Top 10 Things to Do in Pittsburgh in January

Here are your 10 best bets this month.


Jan. 29-Apr. 2/ Every year, the Silver Eye Center for Photography holds an international photography competition, Fellowship, to recognize emerging and established talent in the field and to boost Pennsylvania photographers by showcasing their work alongside that of internationally known artists. Jon Feinstein, co-founder of the Humble Arts Foundation, served as the judge this year for Fellowship 16. Given Feinstein’s wide-ranging interests — explorations of fast food, horror movies, Hiroshima and Slavic sex scams — expect a varied show. (1015 E. Carson St., South Side; 412/431-1810,

Jan 14-17/ Before sabermetrics and fantasy leagues, there was Strat-O-Matic. Using cards, dice and box scores, the classic game condenses the great players of baseball history to statistical averages, which allow fans to create All-Star squads across different eras or witness historically impossible match-ups, such as the 1927 Yankees versus the 1967 Cardinals. The Strat Tournament Players Club will hold its world championship at the Sheraton Pittsburgh Hotel at Station Square. (300 West Station Square Drive;

through Jan 17/ You likely know a thing or two about the Chinese New Year (vibrant dragon costumes, animal-themed years), but you probably know little about the Tet Festival, which is the equivalent holiday in Vietnam. To inspire deeper cultural understanding, the Children’s Museum of Pittsburgh has created Voyage to Vietnam: Celebrating the Tet Festival, an interactive exhibit where children can learn the basics of this holiday by learning about the similarities and differences with American New Year traditions. (10 Children’s Way, North Side; 412/322-5058,

through Jan 17/ The Pittsburgh art world gained its strength through small collectives known as “guilds.” This year, three of those guilds are hosting special events at the Pittsburgh Center for the Arts. The pioneering Group A (for practitioners of abstract art) is having a juried show of longtime and recent members, the Society of Sculptors is hosting its 80th annual exhibition and the Pittsburgh Society of Artists is wrapping up a celebration of its silver anniversary. (6300 Fifth Ave., Shadyside; 412/361-0873,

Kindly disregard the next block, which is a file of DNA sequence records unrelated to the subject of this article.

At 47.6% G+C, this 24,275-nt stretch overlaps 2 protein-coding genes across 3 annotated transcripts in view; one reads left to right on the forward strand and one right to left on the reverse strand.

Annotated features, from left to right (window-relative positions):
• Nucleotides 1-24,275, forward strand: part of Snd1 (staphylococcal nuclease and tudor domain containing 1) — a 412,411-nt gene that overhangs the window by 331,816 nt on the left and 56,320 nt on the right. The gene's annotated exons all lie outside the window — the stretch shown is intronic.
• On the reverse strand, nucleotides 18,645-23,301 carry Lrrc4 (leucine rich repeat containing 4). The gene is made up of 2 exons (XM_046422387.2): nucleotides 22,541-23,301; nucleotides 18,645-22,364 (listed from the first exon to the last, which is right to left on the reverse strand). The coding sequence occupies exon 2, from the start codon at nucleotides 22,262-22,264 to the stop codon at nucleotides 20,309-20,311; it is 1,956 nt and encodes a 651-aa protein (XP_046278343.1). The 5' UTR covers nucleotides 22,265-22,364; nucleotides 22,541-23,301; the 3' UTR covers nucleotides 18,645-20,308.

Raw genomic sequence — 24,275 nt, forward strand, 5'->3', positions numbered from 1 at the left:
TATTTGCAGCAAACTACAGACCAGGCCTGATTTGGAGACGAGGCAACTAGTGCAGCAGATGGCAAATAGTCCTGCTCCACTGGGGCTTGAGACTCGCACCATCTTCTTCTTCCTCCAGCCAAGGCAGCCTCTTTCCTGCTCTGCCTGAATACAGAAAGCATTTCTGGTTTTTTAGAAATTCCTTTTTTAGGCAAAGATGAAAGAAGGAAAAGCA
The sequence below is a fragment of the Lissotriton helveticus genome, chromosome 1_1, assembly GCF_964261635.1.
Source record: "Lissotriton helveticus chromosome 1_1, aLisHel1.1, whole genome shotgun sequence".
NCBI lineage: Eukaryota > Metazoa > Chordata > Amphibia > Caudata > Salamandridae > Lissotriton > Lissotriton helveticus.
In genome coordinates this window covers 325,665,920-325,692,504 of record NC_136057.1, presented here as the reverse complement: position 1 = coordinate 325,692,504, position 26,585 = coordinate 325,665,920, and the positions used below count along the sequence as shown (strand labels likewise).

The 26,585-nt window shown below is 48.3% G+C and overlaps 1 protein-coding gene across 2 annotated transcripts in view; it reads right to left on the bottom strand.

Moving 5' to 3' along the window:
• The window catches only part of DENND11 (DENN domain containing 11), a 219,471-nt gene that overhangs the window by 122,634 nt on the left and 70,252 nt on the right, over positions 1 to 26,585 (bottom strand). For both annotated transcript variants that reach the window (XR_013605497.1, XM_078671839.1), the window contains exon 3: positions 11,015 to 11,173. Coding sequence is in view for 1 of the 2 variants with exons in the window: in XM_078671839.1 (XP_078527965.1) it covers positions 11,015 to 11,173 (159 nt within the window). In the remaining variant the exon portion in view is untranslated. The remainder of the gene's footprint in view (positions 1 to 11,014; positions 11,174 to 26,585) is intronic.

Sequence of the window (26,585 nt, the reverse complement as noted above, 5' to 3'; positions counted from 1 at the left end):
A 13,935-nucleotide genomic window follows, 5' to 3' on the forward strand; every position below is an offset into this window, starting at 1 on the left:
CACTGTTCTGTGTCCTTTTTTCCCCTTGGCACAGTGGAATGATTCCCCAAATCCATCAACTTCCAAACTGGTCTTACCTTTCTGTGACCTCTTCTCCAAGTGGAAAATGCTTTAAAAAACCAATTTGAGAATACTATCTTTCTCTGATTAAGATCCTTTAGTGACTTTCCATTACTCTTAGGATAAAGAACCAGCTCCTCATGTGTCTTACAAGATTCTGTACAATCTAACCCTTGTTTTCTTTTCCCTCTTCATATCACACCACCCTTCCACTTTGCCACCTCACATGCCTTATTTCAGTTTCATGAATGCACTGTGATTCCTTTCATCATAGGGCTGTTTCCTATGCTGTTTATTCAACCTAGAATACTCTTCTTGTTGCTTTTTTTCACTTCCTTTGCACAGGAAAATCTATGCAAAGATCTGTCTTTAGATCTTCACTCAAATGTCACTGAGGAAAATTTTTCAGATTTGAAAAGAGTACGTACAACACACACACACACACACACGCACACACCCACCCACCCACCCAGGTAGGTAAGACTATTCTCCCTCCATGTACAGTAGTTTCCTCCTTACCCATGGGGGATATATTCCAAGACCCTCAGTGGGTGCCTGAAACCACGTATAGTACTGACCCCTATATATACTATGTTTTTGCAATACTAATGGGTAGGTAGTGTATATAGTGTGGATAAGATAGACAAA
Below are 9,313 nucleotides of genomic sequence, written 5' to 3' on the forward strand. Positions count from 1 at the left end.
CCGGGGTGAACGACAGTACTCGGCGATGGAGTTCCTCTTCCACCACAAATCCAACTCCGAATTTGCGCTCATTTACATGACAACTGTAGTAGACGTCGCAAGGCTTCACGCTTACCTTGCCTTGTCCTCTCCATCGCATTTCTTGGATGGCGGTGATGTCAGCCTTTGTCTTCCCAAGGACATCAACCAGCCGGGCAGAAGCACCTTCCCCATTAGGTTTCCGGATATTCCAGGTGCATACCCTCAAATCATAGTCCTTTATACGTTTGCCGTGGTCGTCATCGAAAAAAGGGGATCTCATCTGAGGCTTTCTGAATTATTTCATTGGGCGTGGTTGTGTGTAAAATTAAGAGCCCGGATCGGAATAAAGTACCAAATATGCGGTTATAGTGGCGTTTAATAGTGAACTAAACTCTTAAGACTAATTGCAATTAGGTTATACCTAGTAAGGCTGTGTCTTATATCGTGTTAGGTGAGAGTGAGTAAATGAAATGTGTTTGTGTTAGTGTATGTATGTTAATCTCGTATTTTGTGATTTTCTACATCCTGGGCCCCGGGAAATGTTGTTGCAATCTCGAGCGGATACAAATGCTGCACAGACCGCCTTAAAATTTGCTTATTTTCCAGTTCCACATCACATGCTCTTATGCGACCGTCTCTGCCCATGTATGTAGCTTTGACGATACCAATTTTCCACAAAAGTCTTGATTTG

Jan 18/ Family Fun Days are one of the best introductions to the classes and activities of the Pittsburgh Glass Center. Events feature free glassblowing demonstrations and workshops throughout the day in which visitors can participate in a free hands-on activity. The next Family Fun Day is on Martin Luther King Jr. Day, when schools are closed and families will be looking for outings. (5472 Penn Ave., Garfield; 412/365-2145,

Jan 22/ The comedy boom of the 1980s produced huge stars, where-are-they-now flameouts and stalwarts such as Paula Poundstone. Best known as a panelist on the NPR program “Wait Wait…Don’t Tell Me!,” Poundstone has been touring for decades, including a stop at the Carnegie of Homestead Music Hall this month. She finds comedy in weariness and skepticism, but her gripes are just silly enough to keep her from sounding like a jabber mouth who might corner you at a bus stop. (510 E. 10th Ave., Munhall; 412/462-3444,

Jan 21-24/ After a chance encounter in a New York bookstore, composer Philip Glass and poet Allen Ginsberg collaborated on an epic work of musical theatre called “Hydrogen Jukebox” in 1990. Under the influence of the two mid-century masters, the play examined America from the 1950s through the 1980s through six archetypes — waitress, policewoman, businessman, cheerleader, priest and mechanic. The Carnegie Mellon University School of Music is hosting a three-night performance, with one matinee, at the Philip Chosky Theater. (5000 Forbes Ave., Oakland;

photo courtesy arch8


Jan 22-23/ Have you ever seen children start spontaneously to dance from boredom or excitement? Then you’ll appreciate Arch8. The Dutch dance ensemble uses spontaneity, interactivity and resourcefulness to create productions that feel more like playtime than choreography. In “TETRISplus” at the August Wilson Center for African American Culture, the troupe will perform two pieces. “My True North” is a male-female duet expressing themes of togetherness and independence. “Tetris” is based on the popular video game using people instead of shapes. (980 Liberty Ave., downtown;



Jan 23/ The blues have many hues: blue-black like Robert Johnson, electric blue like B.B. King. Eric Bibb plays the pale blue of early morning. His signature tune, “Don’t Ever Let Nobody Drag Your Spirit Down,” describes hope in the face of struggle. Bibb made his name in Europe and is gaining a following here. The folk music society Calliope is hosting Bibb for a main stage event at the Carnegie Lecture Hall. (4400 Forbes Ave., Oakland; 412/361-1915,



Jan 25/ Following back-to-back Three Rivers Arts Festival performances in 2003 and 2004, Wilco took a fancy to this region and visited regularly. But except for a solo appearance by frontman Jeff Tweedy in 2014, the band has been away for five years. With an upcoming appearance at the Benedum Center, the alt-country squad finally has made it back to the Cultural District. Last year, the band released its ninth studio album, “Star Wars,” as a free download. (237 Seventh St., downtown; 412/456-6666,


Categories: From the Magazine, Hot Reads, Things To Do